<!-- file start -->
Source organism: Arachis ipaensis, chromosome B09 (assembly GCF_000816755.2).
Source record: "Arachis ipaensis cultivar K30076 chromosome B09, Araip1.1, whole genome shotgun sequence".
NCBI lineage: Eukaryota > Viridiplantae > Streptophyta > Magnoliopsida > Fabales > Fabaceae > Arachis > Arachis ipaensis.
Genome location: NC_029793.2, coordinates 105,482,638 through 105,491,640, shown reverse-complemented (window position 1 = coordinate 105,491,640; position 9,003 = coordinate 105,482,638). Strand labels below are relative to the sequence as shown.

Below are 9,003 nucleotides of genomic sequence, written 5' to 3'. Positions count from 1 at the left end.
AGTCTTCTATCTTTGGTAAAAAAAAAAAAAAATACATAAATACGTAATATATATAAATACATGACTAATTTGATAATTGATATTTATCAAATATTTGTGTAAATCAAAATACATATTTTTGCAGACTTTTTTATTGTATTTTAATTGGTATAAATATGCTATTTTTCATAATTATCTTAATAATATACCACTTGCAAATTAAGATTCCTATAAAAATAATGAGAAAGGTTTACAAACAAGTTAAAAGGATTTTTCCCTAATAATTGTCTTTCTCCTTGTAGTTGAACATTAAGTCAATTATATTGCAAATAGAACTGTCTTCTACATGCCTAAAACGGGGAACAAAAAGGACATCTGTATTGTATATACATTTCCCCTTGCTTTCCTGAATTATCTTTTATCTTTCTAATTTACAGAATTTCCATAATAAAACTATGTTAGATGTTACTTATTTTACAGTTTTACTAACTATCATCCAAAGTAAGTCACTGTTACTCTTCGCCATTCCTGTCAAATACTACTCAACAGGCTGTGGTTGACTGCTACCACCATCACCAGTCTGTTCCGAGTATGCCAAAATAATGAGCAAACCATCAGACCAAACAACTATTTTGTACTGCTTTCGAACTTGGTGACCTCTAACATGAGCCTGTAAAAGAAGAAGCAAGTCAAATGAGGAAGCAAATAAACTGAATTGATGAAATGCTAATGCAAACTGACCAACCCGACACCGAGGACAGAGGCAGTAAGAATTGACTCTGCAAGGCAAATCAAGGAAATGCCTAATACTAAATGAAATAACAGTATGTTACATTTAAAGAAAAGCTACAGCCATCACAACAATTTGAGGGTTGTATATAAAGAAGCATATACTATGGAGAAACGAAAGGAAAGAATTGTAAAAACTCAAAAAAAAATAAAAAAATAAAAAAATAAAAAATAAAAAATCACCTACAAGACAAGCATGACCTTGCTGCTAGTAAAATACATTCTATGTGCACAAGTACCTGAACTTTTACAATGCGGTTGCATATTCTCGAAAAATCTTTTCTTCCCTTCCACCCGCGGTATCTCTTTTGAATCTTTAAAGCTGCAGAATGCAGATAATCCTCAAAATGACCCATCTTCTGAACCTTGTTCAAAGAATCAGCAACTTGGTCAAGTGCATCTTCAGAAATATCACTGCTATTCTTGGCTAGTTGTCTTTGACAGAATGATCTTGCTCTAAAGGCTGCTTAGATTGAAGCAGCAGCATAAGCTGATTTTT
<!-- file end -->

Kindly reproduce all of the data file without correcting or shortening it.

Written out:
Source organism: Arachis ipaensis, chromosome B09 (assembly GCF_000816755.2).
Source record: "Arachis ipaensis cultivar K30076 chromosome B09, Araip1.1, whole genome shotgun sequence".
NCBI lineage: Eukaryota > Viridiplantae > Streptophyta > Magnoliopsida > Fabales > Fabaceae > Arachis > Arachis ipaensis.
Genome location: NC_029793.2, coordinates 105,482,638 through 105,491,640, shown reverse-complemented (window position 1 = coordinate 105,491,640; position 9,003 = coordinate 105,482,638). Strand labels below are relative to the sequence as shown.

Below are 9,003 nucleotides of genomic sequence, written 5' to 3'. Positions count from 1 at the left end.
AGTCTTCTATCTTTGGTAAAAAAAAAAAAAAATACATAAATACGTAATATATATAAATACATGACTAATTTGATAATTGATATTTATCAAATATTTGTGTAAATCAAAATACATATTTTTGCAGACTTTTTTATTGTATTTTAATTGGTATAAATATGCTATTTTTCATAATTATCTTAATAATATACCACTTGCAAATTAAGATTCCTATAAAAATAATGAGAAAGGTTTACAAACAAGTTAAAAGGATTTTTCCCTAATAATTGTCTTTCTCCTTGTAGTTGAACATTAAGTCAATTATATTGCAAATAGAACTGTCTTCTACATGCCTAAAACGGGGAACAAAAAGGACATCTGTATTGTATATACATTTCCCCTTGCTTTCCTGAATTATCTTTTATCTTTCTAATTTACAGAATTTCCATAATAAAACTATGTTAGATGTTACTTATTTTACAGTTTTACTAACTATCATCCAAAGTAAGTCACTGTTACTCTTCGCCATTCCTGTCAAATACTACTCAACAGGCTGTGGTTGACTGCTACCACCATCACCAGTCTGTTCCGAGTATGCCAAAATAATGAGCAAACCATCAGACCAAACAACTATTTTGTACTGCTTTCGAACTTGGTGACCTCTAACATGAGCCTGTAAAAGAAGAAGCAAGTCAAATGAGGAAGCAAATAAACTGAATTGATGAAATGCTAATGCAAACTGACCAACCCGACACCGAGGACAGAGGCAGTAAGAATTGACTCTGCAAGGCAAATCAAGGAAATGCCTAATACTAAATGAAATAACAGTATGTTACATTTAAAGAAAAGCTACAGCCATCACAACAATTTGAGGGTTGTATATAAAGAAGCATATACTATGGAGAAACGAAAGGAAAGAATTGTAAAAACTCAAAAAAAAATAAAAAAATAAAAAAATAAAAAATAAAAAATCACCTACAAGACAAGCATGACCTTGCTGCTAGTAAAATACATTCTATGTGCACAAGTACCTGAACTTTTACAATGCGGTTGCATATTCTCGAAAAATCTTTTCTTCCCTTCCACCCGCGGTATCTCTTTTGAATCTTTAAAGCTGCAGAATGCAGATAATCCTCAAAATGACCCATCTTCTGAACCTTGTTCAAAGAATCAGCAACTTGGTCAAGTGCATCTTCAGAAATATCACTGCTATTCTTGGCTAGTTGTCTTTGACAGAATGATCTTGCTCTAAAGGCTGCTTAGATTGAAGCAGCAGCATAAGCTGATTTTT